[rrd-users] Question about RRDTool ..

Simon Hobson linux at thehobsons.co.uk
Thu Mar 20 13:03:29 CET 2008

Jean-Yves Avenard wrote:

>I'm rather disappointed with the current behaviour.
>While doing normalisation makes sense if you want to collect data such
>as traffic on an interface , when collecting discrete value it doesn't
>make sense.
>I would have preferred if it consider the data entered to be the value
>for the interval define by the period. And if you try to retrieve the
>value within an interval it gives you the exact same data as it was

But rrd is designed for a very specific function - to store 
rates<period>. It can be made to "sort of store discrete values" by 
managing your data to avoid normalisation, but that is not what it's 
designed to do.

If all you want is to store a set of numbers, then other sorts of 
databases may be a better choice.

>  >  weeks, and low res data for a year or two. In this case, you are
>>   storing your highest resolution data for a full year - so there is
>>   little point storing the other rras.
>Ok, my understanding was at follow (and that's also what the RRD
>tutorials were doing: keep the full data for a long time).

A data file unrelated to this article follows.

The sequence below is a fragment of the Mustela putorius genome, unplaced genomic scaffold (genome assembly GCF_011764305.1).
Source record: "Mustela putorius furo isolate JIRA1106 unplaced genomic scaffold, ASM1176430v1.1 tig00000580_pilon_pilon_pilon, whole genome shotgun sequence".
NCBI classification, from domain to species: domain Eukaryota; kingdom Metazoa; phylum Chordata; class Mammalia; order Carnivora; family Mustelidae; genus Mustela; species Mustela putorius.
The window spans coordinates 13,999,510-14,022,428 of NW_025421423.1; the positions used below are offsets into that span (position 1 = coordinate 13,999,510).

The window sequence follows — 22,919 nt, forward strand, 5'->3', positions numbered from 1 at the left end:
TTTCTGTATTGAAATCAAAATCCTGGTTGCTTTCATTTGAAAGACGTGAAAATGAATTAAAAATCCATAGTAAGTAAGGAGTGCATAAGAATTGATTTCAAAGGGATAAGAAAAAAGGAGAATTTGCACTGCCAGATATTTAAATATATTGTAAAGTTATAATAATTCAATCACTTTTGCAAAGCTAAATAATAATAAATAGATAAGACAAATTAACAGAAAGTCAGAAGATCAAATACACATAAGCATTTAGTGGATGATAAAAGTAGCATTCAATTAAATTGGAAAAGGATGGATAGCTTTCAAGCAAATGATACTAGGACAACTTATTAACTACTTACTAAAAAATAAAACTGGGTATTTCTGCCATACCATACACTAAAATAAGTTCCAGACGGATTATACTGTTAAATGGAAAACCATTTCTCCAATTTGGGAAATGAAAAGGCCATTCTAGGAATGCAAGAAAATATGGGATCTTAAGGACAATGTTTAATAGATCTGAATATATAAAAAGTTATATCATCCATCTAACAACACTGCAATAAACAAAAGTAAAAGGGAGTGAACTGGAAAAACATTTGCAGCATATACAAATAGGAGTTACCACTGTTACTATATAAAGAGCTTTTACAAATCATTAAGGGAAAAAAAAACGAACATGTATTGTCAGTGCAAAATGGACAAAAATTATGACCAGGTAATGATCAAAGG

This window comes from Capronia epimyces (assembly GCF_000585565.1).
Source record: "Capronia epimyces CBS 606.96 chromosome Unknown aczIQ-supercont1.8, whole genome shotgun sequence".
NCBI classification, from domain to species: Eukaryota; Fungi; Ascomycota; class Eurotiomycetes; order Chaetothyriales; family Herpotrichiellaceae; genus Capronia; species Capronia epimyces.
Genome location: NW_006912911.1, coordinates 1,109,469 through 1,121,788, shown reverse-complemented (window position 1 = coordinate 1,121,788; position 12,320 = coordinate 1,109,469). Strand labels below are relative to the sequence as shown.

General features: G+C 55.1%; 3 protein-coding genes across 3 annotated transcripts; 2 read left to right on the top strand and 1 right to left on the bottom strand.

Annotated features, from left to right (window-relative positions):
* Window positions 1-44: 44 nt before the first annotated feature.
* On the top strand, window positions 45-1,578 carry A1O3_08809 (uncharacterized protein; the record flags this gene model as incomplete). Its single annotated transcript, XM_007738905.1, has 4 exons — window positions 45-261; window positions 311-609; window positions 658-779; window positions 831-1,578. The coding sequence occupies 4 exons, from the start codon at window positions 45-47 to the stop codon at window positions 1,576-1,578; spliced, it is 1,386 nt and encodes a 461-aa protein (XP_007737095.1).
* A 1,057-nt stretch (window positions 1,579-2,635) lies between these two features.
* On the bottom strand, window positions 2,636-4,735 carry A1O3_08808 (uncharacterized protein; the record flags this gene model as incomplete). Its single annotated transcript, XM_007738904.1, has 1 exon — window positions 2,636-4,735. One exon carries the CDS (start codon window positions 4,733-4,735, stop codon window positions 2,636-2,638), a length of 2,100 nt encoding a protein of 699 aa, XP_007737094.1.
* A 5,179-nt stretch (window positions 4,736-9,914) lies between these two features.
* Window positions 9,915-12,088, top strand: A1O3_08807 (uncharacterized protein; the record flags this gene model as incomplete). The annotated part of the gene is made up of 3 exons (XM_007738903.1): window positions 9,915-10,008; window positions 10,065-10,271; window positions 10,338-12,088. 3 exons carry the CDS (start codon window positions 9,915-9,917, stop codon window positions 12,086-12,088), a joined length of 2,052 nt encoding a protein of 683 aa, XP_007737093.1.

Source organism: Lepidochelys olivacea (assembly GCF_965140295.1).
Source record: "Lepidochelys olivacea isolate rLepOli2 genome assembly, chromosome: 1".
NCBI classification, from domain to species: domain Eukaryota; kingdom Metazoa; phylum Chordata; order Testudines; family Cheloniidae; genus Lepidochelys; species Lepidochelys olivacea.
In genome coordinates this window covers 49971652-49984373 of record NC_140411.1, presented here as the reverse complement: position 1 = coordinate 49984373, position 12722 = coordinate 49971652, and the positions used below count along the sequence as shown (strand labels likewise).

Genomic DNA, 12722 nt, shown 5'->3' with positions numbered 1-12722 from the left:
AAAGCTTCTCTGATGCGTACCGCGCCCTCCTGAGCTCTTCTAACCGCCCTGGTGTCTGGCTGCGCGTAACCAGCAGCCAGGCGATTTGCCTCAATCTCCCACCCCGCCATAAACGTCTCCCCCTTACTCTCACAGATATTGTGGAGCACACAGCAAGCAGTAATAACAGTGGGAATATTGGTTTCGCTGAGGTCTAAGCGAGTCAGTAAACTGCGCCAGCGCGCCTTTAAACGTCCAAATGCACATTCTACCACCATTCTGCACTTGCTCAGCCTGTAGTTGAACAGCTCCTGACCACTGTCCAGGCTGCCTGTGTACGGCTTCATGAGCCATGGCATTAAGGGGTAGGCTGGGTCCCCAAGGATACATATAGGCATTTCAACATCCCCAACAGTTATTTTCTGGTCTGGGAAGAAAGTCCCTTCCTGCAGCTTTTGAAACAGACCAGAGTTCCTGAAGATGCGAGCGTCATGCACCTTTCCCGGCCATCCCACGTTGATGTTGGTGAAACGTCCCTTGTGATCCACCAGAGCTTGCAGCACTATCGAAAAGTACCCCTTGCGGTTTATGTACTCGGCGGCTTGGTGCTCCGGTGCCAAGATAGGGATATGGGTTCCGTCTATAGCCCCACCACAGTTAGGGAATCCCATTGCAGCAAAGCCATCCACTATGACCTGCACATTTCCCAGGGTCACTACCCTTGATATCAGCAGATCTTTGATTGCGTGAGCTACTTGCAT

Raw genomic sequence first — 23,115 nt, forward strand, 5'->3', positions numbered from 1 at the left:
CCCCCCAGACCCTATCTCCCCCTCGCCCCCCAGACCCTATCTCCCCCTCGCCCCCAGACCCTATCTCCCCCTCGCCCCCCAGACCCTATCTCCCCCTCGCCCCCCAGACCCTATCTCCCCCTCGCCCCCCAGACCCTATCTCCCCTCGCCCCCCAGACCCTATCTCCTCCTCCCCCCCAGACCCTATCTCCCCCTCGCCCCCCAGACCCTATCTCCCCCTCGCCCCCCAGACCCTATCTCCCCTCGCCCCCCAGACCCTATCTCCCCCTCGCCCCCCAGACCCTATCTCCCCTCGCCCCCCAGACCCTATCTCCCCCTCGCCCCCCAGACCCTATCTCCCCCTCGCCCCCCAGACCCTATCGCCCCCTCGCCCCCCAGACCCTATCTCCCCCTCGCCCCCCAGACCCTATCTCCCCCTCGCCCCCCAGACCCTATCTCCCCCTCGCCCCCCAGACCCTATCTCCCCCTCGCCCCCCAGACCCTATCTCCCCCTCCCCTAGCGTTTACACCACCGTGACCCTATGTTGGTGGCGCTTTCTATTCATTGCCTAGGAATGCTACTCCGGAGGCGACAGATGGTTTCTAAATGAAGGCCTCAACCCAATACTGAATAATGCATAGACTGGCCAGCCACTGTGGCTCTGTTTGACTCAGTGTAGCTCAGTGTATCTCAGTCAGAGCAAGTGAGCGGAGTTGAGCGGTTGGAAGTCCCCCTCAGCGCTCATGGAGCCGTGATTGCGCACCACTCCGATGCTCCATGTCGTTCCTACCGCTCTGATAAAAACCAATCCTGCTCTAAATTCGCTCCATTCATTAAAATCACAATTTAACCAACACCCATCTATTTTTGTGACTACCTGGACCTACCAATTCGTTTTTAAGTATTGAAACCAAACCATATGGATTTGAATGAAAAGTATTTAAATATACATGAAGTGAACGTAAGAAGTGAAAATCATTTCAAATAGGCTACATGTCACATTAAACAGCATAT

>1-I keep all the data, because this is precisely what I want. And RRD
>is much easier to setup than a mysql database
>2-the various RRAs are used to pre-calculate the most common data I'm
>going to use. As soon as I enter a new data, the various RRAs are
>calculated to speed up the retrieval at a later stage.
>>   You do NOT have to store the 3 hours data for the full year in order
>>   to have the other consolidations available.
>I *DO* want to store all the data :)
>but not to do the other consolidations performed by RRD... I just want
>to keep them because I like keeping the full history.
>>   The only gain you get here is that by carefully selecting your
>>   graphing periods/sizes, you can avoid query-time consolidation of the
>>   data and improve graphing speeds. Since you aren't even specifying
>>   start and end times, you certainly aren't taking advantage of this
>>   optimisation.
>I see. So it's only used to save time when retrieving the data or
>drawing graph....
>Well, my original aim was to keep record of all the data for a full year.
>I guess RRD is slightly overkill for what I want to do.

It's probably the wrong tool for your job !

 From memory, the tutorials don't keep a years worth of hi-res data. 
At work I have an rrd with 510 data series, each with average and max 
consolidations. To keep 5 minute samples of all that lot would 
require a huge database, take a lot of porcessing to graph, and 
wouldn't be very useful to us. We only keep 5 minute data for 2 days, 
then 1/2 hour data for 14 days, 2 hour data for 60 days, and 24 hour 
data for 2 years. The graphs are carefully designed so that there is 
no conversion required from stored datapoints to pixels - ie it's 
"one sample to one pixel" which minimises the processing required to 
generate graphs.

The upside is that graphing is quick, the storage requirements are 
huge, and it covers 99.9% of what we want. The downside is that if an 
event happens, then we only have 2 days before the detail data is 
gone - but then by that time it's history and we wouldn't normally be 

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